But the history between the two franchises goes back much further than that.
The Twilight Zone and the Final Frontier
We have talked before about the pivotal role Lucille Ball played in the birth of Star Trek, but The Twilight Zone also started life as a pilot in CBS’s Westinghouse Desilu Playhouse anthology series, with Lucille Ball’s business partner and then-husband playing Rod Serling’s role of providing the opening and concluding narration of the episode.
The Twilight Zone paved the way for more than just bringing science fiction to the small screen. It also pioneered Star Trek’s technique of using aliens with antennae and funny hats to talk about the kind of real-world political issues that advertisers and network heads alike wanted no part of.
As well as Leonard Nimoy, The Twilight Zone also gave roles to actors including William Shatner, George Takei (who also appeared in the recent Jordan Peele-fronted reboot), James Doohan, Arlene Martel (the original actor to play Spock’s fiancée, T’Pring), and Susan Oliver, who played the stranded human Captain Pike met in the original Star Trek pilot (and who the character is destined to end up with in “The Menagerie.”)
There was also plenty of talent cross-pollination behind the camera, with Jerome Bixby writing Star Trek’s “Mirror, Mirror,” “By Any Other Name,” “Day of the Dove,” and “Requiem for Methuselah,” as well as The Twilight Zone episode “It’s A Good Life” (which had a premise very similar to Star Trek’s “Charlie X”). “The Man Trap,” one of about three episodes to have a claim on being the first-ever Star Trek episode (depending on how you count) was written by George Clayton Johnson. It was an episode about a doomed, predatory shape-shifter, similar to “The Four of Us Are Dying,” which is based on a story written by Johnson.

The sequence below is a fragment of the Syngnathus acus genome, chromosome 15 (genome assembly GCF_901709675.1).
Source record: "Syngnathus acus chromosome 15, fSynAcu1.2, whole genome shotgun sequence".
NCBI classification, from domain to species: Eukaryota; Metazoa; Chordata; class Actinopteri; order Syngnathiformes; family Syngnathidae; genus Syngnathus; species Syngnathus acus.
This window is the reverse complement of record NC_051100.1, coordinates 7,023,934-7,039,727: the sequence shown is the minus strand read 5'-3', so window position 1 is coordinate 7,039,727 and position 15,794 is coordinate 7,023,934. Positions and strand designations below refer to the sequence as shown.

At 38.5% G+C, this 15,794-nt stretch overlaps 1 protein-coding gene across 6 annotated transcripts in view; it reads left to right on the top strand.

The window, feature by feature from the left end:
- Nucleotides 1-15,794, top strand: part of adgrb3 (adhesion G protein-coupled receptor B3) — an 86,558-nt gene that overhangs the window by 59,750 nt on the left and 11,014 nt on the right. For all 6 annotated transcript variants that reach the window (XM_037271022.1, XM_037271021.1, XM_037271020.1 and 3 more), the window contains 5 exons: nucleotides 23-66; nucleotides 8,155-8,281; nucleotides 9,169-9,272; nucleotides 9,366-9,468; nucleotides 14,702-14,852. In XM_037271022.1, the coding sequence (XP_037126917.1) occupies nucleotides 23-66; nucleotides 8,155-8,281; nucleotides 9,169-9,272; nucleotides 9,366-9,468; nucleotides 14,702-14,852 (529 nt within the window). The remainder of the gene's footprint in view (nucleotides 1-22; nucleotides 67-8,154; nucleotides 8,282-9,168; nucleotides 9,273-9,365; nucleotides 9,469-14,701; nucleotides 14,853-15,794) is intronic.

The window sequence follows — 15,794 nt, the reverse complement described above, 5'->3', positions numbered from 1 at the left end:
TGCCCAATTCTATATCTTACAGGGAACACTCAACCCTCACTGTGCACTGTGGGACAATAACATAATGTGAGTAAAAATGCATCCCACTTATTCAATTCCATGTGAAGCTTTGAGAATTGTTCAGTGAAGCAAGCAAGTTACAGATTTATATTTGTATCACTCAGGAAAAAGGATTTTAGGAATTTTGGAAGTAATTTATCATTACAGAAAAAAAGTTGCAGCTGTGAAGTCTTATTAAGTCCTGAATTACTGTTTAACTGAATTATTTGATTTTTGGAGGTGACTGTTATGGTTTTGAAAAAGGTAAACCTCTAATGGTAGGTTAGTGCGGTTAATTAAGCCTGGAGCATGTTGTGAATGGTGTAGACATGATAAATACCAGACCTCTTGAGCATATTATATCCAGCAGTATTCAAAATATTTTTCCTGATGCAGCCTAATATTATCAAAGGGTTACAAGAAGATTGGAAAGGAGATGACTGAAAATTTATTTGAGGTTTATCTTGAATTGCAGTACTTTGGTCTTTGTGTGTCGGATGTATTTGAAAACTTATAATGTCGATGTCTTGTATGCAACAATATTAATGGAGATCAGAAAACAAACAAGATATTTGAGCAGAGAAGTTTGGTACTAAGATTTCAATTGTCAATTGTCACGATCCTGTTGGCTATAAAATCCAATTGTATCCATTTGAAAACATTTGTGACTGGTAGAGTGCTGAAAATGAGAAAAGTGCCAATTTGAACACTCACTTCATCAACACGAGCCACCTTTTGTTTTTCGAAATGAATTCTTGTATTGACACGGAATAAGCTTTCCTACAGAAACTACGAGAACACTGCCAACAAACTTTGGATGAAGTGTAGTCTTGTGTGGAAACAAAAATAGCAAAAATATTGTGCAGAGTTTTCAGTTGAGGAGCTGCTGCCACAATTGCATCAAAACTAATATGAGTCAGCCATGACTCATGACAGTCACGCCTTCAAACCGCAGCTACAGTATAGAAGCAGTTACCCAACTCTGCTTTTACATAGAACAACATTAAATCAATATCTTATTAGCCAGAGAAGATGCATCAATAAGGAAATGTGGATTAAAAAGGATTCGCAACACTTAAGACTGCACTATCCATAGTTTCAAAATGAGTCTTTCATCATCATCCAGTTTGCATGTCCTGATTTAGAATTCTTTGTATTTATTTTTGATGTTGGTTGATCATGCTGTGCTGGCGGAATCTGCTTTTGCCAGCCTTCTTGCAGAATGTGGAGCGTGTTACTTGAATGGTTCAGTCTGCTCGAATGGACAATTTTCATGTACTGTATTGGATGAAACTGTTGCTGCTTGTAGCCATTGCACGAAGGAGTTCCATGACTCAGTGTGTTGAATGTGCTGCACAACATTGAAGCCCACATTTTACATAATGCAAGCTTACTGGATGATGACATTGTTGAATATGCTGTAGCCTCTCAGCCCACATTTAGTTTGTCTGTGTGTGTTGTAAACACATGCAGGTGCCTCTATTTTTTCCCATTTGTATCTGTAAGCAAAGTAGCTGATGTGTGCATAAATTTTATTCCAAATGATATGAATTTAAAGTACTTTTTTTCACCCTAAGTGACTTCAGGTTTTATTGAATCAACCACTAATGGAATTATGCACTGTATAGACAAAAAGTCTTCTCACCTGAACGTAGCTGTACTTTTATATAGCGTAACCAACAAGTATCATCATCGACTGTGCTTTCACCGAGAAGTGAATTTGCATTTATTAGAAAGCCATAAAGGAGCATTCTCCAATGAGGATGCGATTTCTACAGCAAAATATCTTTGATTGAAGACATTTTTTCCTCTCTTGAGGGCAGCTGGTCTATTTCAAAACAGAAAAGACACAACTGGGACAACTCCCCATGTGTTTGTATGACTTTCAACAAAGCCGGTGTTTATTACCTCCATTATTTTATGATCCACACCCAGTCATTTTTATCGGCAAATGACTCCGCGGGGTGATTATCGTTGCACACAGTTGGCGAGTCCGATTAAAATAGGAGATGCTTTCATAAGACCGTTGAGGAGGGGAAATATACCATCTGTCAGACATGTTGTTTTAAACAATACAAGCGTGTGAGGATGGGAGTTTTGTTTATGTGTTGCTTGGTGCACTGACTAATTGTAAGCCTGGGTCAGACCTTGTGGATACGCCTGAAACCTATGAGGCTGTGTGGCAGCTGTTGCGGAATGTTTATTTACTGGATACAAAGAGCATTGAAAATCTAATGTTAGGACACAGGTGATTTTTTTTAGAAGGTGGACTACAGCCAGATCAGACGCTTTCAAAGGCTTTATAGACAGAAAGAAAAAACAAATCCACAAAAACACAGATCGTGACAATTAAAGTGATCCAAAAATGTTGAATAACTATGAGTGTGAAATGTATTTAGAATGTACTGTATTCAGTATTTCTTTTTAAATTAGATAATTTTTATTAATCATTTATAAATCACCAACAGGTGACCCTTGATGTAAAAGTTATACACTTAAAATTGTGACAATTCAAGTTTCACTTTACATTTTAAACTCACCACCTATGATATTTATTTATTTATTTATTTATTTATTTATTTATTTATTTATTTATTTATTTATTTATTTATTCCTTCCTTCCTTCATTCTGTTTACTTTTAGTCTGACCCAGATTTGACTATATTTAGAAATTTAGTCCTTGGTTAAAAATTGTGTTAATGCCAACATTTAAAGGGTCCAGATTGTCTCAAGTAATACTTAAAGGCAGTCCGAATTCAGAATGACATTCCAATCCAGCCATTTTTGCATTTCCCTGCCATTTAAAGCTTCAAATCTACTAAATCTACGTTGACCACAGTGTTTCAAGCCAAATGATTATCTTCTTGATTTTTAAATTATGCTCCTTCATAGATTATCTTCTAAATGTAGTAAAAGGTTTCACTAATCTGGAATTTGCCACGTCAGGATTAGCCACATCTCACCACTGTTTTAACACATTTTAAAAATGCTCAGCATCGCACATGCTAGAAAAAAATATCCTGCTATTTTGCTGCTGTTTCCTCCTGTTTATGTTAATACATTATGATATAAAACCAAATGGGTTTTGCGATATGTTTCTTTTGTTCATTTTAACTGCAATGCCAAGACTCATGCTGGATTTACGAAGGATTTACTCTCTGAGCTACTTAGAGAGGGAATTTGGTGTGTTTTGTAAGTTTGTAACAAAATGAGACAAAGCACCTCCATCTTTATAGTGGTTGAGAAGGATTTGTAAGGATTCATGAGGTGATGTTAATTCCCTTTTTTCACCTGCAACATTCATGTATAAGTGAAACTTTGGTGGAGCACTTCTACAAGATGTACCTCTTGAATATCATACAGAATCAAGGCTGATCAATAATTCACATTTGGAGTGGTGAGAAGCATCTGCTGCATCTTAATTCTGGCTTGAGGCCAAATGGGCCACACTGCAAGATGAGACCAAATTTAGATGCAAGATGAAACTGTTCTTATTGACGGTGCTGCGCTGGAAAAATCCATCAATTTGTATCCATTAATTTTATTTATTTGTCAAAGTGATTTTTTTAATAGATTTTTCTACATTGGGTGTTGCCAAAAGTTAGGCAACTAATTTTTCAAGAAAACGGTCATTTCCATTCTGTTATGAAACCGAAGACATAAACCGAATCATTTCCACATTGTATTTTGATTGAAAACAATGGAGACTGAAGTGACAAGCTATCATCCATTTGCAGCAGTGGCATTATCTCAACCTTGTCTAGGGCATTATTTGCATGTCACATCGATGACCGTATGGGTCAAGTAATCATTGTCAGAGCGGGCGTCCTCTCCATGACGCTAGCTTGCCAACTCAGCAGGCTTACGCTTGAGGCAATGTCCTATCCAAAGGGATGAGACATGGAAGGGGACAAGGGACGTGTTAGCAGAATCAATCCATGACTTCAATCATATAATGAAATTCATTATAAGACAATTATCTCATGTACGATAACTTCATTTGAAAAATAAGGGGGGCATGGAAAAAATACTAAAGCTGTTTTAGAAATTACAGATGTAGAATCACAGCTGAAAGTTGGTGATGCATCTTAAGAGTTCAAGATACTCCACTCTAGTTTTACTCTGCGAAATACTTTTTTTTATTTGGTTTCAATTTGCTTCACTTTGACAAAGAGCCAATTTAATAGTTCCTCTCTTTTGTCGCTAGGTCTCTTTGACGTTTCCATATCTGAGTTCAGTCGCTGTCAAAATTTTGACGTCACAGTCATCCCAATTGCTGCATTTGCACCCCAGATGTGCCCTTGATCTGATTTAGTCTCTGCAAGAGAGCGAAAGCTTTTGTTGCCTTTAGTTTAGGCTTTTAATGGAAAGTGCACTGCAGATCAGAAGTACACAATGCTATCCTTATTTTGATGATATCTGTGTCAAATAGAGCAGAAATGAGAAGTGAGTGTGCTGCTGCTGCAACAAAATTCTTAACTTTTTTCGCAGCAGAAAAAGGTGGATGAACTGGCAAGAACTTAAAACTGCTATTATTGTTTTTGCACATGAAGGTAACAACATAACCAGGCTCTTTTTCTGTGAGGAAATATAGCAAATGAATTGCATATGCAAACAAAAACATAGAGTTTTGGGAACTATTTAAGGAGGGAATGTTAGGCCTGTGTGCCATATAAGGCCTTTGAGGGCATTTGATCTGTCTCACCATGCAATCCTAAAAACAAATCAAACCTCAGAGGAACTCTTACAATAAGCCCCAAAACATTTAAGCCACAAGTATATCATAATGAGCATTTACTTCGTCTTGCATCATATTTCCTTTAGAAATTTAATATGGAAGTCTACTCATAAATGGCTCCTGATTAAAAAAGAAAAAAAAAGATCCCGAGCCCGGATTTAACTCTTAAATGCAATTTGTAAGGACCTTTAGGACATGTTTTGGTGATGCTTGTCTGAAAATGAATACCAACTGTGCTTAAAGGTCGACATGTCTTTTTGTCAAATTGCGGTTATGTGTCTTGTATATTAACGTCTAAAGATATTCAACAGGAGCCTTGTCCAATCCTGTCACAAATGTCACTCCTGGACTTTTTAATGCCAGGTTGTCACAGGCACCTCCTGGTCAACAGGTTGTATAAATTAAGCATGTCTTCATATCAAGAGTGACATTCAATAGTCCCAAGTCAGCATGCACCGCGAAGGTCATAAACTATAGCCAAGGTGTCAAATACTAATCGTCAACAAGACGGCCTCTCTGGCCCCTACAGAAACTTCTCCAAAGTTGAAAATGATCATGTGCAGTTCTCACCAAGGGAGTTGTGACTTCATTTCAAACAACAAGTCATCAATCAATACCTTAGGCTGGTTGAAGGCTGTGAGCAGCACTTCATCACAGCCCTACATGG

Richard Matheson was a science fiction heavyweight in his own right, and crewed the typewriter behind Star Trek’s “The Enemy Within,” as well as Twilight Zone episodes “And When the Sky Was Opened,” “Third from the Sun,” “The Last Flight,” and the classic, William Shatner-starring, “Nightmare at 20,000 Feet.”
Source : https://www.denofgeek.com/tv/star-trek-strange-new-worlds-big-debt-the-twilight-zone/